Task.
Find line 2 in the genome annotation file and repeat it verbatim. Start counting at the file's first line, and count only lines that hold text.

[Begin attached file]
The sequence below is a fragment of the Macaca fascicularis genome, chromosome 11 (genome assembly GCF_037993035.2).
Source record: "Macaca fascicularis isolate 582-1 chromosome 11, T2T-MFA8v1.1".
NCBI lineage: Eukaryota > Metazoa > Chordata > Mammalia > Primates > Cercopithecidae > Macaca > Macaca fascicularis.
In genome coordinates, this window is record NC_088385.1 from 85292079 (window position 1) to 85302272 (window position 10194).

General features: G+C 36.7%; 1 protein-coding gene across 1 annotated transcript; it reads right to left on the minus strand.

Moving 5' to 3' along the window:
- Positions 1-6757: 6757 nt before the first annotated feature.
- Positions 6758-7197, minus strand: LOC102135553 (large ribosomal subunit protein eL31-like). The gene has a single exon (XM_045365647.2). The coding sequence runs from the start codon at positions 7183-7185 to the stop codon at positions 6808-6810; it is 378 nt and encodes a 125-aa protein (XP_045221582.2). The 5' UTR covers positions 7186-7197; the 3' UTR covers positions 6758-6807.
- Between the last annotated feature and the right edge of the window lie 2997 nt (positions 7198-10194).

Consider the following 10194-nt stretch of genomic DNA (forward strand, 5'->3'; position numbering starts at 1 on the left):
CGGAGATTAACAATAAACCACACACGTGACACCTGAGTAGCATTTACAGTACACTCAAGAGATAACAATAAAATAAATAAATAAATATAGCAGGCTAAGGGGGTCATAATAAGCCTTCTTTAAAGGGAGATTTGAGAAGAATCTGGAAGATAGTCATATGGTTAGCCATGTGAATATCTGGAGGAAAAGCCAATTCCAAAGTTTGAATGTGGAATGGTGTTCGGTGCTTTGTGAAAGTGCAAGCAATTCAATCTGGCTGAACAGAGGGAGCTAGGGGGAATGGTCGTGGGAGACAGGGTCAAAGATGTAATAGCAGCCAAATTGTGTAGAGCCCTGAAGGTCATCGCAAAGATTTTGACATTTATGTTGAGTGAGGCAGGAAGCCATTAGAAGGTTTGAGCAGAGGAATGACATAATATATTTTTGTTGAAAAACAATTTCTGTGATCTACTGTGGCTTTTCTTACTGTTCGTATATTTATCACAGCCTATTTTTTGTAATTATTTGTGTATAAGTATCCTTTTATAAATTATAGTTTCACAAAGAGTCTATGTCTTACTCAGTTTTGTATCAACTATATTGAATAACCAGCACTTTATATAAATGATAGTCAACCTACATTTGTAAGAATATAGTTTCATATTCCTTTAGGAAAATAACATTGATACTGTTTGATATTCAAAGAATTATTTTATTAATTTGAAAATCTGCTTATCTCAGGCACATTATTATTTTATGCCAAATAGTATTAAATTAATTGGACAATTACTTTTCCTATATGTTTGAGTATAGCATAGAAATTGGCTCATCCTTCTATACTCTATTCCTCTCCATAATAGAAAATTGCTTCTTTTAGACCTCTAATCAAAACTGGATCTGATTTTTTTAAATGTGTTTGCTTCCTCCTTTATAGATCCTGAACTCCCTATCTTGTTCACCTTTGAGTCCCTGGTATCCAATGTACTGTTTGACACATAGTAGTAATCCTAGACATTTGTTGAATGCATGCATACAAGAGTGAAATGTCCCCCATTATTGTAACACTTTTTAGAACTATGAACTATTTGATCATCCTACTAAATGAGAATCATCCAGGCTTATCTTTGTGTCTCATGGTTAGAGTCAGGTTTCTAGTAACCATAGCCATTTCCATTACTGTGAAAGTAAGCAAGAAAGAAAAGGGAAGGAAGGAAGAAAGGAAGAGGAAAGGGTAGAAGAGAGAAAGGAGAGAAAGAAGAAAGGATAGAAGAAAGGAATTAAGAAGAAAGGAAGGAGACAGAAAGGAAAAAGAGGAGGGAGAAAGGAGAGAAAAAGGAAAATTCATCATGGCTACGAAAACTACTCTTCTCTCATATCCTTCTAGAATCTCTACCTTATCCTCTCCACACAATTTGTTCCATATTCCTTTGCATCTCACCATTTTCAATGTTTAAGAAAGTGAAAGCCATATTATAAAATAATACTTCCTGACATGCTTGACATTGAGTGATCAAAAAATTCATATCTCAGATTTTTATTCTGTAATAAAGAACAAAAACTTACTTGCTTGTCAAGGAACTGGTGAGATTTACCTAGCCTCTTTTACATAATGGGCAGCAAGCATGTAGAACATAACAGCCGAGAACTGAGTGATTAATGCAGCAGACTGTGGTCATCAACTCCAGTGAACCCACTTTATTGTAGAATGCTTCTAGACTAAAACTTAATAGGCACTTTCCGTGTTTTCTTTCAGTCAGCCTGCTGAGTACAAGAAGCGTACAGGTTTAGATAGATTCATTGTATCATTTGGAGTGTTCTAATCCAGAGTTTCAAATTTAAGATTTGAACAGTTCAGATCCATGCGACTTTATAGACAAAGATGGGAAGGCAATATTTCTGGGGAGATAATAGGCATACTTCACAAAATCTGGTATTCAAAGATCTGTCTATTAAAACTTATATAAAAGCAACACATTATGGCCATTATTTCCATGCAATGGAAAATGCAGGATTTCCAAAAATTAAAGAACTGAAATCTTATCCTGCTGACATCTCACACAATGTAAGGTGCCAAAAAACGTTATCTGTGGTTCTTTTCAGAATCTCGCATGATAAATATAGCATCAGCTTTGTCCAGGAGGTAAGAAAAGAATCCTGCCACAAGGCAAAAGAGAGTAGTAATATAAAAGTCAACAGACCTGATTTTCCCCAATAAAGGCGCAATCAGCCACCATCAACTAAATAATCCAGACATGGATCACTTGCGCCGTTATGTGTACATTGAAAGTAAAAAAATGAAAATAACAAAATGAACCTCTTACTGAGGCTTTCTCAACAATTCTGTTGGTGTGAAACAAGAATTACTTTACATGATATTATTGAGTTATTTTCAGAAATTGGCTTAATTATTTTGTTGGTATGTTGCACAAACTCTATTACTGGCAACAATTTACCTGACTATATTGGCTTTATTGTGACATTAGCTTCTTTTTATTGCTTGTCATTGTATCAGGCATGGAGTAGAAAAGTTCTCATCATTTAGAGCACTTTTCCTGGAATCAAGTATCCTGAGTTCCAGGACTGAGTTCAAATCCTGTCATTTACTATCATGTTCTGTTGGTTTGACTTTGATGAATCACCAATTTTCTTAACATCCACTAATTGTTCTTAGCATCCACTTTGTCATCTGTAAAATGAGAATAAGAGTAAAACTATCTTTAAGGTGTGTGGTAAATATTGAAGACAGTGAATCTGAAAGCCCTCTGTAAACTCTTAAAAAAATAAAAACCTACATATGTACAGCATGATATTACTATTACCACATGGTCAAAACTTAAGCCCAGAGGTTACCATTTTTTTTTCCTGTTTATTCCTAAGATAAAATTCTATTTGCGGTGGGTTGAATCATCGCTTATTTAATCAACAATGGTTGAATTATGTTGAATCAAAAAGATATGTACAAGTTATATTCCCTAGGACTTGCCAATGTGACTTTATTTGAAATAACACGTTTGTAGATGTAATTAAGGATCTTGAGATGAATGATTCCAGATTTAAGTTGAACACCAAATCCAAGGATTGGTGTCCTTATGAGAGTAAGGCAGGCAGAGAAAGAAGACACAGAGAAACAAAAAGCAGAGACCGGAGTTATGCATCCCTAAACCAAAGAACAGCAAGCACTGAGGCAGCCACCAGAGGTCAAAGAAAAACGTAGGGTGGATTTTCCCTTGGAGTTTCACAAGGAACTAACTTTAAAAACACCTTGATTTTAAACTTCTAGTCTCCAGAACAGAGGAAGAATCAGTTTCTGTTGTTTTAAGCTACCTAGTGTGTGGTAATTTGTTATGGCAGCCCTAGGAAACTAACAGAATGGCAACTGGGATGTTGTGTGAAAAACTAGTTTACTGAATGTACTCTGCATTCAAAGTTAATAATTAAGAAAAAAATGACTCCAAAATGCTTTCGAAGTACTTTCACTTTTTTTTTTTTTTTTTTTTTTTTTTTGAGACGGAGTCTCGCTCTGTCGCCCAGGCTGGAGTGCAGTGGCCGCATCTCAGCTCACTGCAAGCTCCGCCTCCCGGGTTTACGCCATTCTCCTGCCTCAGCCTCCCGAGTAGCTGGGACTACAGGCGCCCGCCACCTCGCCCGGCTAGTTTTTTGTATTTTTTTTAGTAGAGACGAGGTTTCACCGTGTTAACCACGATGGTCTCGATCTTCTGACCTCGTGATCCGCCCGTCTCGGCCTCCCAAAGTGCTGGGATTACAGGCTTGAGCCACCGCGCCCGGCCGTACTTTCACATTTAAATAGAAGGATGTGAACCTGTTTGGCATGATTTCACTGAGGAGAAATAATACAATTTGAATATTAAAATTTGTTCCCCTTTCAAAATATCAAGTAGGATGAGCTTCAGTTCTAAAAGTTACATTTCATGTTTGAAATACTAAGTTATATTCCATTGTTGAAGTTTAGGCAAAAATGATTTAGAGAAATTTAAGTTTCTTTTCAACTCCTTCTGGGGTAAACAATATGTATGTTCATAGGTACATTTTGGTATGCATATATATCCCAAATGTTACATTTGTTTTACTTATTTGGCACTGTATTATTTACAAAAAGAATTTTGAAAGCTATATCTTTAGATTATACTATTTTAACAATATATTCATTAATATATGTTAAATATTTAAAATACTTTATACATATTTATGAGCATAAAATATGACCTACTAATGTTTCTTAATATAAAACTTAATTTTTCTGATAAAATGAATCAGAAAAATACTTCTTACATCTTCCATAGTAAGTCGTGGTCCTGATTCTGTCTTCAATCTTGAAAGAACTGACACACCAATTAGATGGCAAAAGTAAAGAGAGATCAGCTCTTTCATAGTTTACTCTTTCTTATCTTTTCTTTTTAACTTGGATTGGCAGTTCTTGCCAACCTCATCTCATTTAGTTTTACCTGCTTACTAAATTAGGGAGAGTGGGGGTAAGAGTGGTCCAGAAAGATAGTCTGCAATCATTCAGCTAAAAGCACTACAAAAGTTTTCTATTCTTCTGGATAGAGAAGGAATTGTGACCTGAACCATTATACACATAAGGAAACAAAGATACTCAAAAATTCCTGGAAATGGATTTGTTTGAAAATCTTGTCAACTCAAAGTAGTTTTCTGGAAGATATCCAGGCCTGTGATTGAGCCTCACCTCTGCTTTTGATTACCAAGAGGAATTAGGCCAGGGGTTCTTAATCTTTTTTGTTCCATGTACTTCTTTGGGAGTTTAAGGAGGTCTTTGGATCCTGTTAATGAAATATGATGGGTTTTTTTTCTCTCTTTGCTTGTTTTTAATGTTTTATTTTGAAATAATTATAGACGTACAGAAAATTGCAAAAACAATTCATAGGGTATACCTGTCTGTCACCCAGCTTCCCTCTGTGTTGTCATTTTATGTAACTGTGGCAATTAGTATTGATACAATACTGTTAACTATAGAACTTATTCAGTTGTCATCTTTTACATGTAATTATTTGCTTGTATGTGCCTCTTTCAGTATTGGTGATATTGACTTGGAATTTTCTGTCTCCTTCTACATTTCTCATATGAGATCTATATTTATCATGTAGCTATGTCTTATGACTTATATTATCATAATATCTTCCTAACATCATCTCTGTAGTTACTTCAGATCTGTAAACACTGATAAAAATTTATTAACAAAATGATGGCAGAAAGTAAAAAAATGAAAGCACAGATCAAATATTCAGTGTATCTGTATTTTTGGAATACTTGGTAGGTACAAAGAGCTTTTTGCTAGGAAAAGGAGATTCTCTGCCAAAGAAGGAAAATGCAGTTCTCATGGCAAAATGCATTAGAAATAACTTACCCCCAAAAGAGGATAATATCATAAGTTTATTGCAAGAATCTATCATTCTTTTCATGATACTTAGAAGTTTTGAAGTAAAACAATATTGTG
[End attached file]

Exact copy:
Source record: "Macaca fascicularis isolate 582-1 chromosome 11, T2T-MFA8v1.1".